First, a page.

The UN’s refugee agency called on Israel Sunday to reform its policies toward African asylum-seekers, after tens of thousands of migrants demonstrated against involuntary detentions and rules which, they say, treat them as criminals.

In a statement released Sunday, the UN High Commissioner on Refugees criticized Israeli policies towards the African migrants, particularly in regard to the conditions at the Holot detention center, and appealed to policy makers to consider alternative measures to deal with the asylum seekers.

The statement said Israel’s policies were sowing fear and Jerusalem should stop defining them as asylum seekers and grant them protection.

Earlier in the day, an estimated 30,000 migrants participated in a march that began in Tel Aviv’s Levinsky Park and ended with a demonstration in Rabin Square at which the crowd chanted “No more prison, no more deportation. We are refugees, we need asylum.”

However, Prime Minister Benjamin Netanyahu pushed back, saying that demonstrations would not curb deportation efforts.

“Protests will not help. Strikes will not help,” Netanyahu posted on his official Facebook page. “We completely halted the infiltration into Israel and now we are determined to remove the illegal infiltrators that entered Israel. Last year we increased sixfold the number of infiltrators that left, to more than 2,600, and the goal this year is to increase this figure even more.”

In a previous Facebook post, Netanyahu stressed that “these are not refugees, but people who are breaking the law and whom we will deal with to the fullest extent of the law.”

The migrants, mostly asylum seekers from Eritrea, Sudan and Ethiopia, are demanding official refugee status and are protesting the Israeli government’s policy of holding them for long periods in the new Holot detention facility in the Negev.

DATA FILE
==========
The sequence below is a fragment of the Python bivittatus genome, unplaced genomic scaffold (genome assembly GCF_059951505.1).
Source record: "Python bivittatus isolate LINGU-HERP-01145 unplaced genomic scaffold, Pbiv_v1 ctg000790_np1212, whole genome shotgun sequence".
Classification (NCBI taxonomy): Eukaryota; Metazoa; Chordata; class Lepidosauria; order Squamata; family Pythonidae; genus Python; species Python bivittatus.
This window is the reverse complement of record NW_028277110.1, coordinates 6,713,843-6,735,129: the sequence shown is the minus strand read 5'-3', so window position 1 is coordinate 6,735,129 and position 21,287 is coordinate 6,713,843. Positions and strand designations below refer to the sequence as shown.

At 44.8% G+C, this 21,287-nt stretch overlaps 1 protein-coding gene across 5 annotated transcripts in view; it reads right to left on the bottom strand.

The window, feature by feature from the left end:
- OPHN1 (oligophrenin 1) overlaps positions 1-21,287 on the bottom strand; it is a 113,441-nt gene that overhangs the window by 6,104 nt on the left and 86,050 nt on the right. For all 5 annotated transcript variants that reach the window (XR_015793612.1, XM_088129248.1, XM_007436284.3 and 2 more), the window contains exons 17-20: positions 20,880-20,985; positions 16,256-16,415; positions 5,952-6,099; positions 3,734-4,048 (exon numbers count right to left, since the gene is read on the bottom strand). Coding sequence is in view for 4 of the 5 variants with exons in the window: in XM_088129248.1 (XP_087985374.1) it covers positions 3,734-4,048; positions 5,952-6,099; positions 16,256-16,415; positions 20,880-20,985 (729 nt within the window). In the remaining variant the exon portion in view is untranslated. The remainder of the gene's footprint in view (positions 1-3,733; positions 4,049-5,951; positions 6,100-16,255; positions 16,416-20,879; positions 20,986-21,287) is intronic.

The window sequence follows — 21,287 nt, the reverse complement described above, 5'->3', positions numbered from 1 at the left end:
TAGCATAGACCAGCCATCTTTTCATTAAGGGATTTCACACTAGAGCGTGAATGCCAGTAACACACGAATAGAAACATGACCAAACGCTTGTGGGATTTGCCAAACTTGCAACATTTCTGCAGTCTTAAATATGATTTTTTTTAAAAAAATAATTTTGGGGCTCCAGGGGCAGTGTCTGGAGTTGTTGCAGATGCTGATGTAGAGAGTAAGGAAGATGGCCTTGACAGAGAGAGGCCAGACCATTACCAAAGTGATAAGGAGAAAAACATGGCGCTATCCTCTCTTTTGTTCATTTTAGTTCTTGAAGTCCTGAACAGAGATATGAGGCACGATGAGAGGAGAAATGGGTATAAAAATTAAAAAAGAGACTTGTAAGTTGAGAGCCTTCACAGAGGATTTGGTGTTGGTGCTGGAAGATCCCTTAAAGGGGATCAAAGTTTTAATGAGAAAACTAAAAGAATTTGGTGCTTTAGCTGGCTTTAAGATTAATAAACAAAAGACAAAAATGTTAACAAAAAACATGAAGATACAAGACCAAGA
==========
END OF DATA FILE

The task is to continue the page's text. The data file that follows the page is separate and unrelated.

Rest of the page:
Holot, an open detention facility, replaces the Saharonim prison complex, where migrants had been held until December, following a High Court of Justice decision that ruled that some measures implemented, including the decision to hold migrants for up to three years without judicial review, were unconstitutional.

On top of the Tel Aviv rally, some 300 asylum seekers in Eilat held a protest Sunday morning outside the Interior Ministry building.

In addition to the public protests, the migrants announced a three-day work strike from Sunday that will see them staying home from their jobs in restaurants, hotels and other workplaces throughout the country.

MK Eli Yishai, a former Interior minister who led the effort to deport African migrants, slammed the rally and called for the continued efforts to remove the migrants from Israel, calling them a threat to the Jewish majority in Israel.

“The infiltrator rally in the first Hebrew city, which has long since become an African city, is a loud and clear [wake-up] call to the State of Israel, and law-enforcement authorities to exhaust and find all the possible measures to return the infiltrators to their countries,” Yishai said.

Yishai appealed to the Israeli government to maintain the same “tough and uncompromising” stance on the matter that he did in his term as minister of Internal Affairs.

As a signatory of the United Nations Convention Relating to the Status of Refugees, Israel cannot deport asylum seekers if they face danger in their country of origin and, as such, grants Eritreans collective protection, but does not recognize them as refugees.

However, Israel has pursued a controversial option of “voluntary deportation,” in which migrants agree to leave — either to their country of origin or a third country — in exchange for monetary compensation.

Israel has largely stemmed the flow of African migrants into the country by upgrading the border fence with Egypt, but has sparked controversy over its handling of the refugee claims of those already here — very few of which are upheld. It is also grappling with fierce opposition in some quarters to the migrants’ presence, notably from residents in the southern Tel Aviv neighborhoods where many live.

Israeli officials argue that since most of the migrants cross more than one border to get to Israel, they are not genuine refugees but economic migrants. Spokespeople for the migrants counter that if countries like Egypt refuse to let them stay, they have no choice but to seek refuge elsewhere, including in Israel.